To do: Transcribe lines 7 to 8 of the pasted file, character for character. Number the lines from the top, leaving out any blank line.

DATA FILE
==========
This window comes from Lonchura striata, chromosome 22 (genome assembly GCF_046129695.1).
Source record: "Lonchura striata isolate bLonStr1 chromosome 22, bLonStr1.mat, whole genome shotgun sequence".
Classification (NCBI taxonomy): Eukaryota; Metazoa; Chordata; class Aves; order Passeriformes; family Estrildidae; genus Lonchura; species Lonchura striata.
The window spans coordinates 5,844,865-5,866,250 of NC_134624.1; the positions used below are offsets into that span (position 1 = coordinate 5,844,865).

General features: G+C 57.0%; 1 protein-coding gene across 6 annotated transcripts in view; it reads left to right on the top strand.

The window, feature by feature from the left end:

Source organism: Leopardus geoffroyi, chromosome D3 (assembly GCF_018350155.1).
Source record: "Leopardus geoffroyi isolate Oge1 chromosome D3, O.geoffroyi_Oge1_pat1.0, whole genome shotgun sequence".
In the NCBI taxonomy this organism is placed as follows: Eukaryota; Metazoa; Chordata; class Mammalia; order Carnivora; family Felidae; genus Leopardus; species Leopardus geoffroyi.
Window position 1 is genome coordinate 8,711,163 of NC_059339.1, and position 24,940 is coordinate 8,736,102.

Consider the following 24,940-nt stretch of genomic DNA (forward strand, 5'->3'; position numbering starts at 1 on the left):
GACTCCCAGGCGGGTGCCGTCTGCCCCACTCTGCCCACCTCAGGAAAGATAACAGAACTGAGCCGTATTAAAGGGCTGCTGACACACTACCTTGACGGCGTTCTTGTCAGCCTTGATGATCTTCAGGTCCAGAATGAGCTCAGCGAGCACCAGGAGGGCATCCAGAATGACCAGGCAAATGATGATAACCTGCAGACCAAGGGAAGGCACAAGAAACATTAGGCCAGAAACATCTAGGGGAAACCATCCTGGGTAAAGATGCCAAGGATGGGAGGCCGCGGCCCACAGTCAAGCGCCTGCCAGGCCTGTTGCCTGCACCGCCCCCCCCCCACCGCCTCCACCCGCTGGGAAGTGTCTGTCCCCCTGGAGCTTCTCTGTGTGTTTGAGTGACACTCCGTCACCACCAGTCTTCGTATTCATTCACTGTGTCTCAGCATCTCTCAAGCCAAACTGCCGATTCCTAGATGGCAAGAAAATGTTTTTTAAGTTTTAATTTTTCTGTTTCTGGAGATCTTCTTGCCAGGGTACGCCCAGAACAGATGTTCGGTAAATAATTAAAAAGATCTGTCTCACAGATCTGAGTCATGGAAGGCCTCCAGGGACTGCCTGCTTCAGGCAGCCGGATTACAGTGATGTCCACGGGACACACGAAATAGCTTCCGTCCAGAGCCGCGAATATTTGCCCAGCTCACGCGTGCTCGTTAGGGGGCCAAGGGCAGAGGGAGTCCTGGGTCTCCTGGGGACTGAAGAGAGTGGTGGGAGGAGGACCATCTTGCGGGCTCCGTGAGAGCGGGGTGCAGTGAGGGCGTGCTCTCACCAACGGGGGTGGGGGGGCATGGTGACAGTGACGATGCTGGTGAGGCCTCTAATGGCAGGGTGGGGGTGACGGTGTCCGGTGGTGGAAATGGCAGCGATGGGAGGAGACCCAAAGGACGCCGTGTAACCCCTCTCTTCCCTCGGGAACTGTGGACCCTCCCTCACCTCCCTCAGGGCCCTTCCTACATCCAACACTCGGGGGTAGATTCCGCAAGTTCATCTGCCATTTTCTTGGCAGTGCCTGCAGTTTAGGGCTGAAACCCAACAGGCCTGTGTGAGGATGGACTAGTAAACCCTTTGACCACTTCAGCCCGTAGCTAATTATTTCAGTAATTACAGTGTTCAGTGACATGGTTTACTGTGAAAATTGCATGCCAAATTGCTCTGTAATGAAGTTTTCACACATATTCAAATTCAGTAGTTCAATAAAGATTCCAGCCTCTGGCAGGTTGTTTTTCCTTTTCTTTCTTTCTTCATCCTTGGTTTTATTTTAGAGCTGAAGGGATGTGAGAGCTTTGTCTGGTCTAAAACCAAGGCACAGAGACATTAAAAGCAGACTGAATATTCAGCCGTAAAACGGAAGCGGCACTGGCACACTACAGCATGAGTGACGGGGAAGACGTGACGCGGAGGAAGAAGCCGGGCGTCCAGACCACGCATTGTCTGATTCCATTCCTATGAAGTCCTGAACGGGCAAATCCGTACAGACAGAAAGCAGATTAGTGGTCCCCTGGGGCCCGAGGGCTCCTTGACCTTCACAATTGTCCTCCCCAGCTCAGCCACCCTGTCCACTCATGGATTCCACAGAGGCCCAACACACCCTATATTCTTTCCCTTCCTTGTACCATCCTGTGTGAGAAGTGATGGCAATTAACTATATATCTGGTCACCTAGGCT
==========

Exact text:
Source organism: Leopardus geoffroyi, chromosome D3 (assembly GCF_018350155.1).
Source record: "Leopardus geoffroyi isolate Oge1 chromosome D3, O.geoffroyi_Oge1_pat1.0, whole genome shotgun sequence".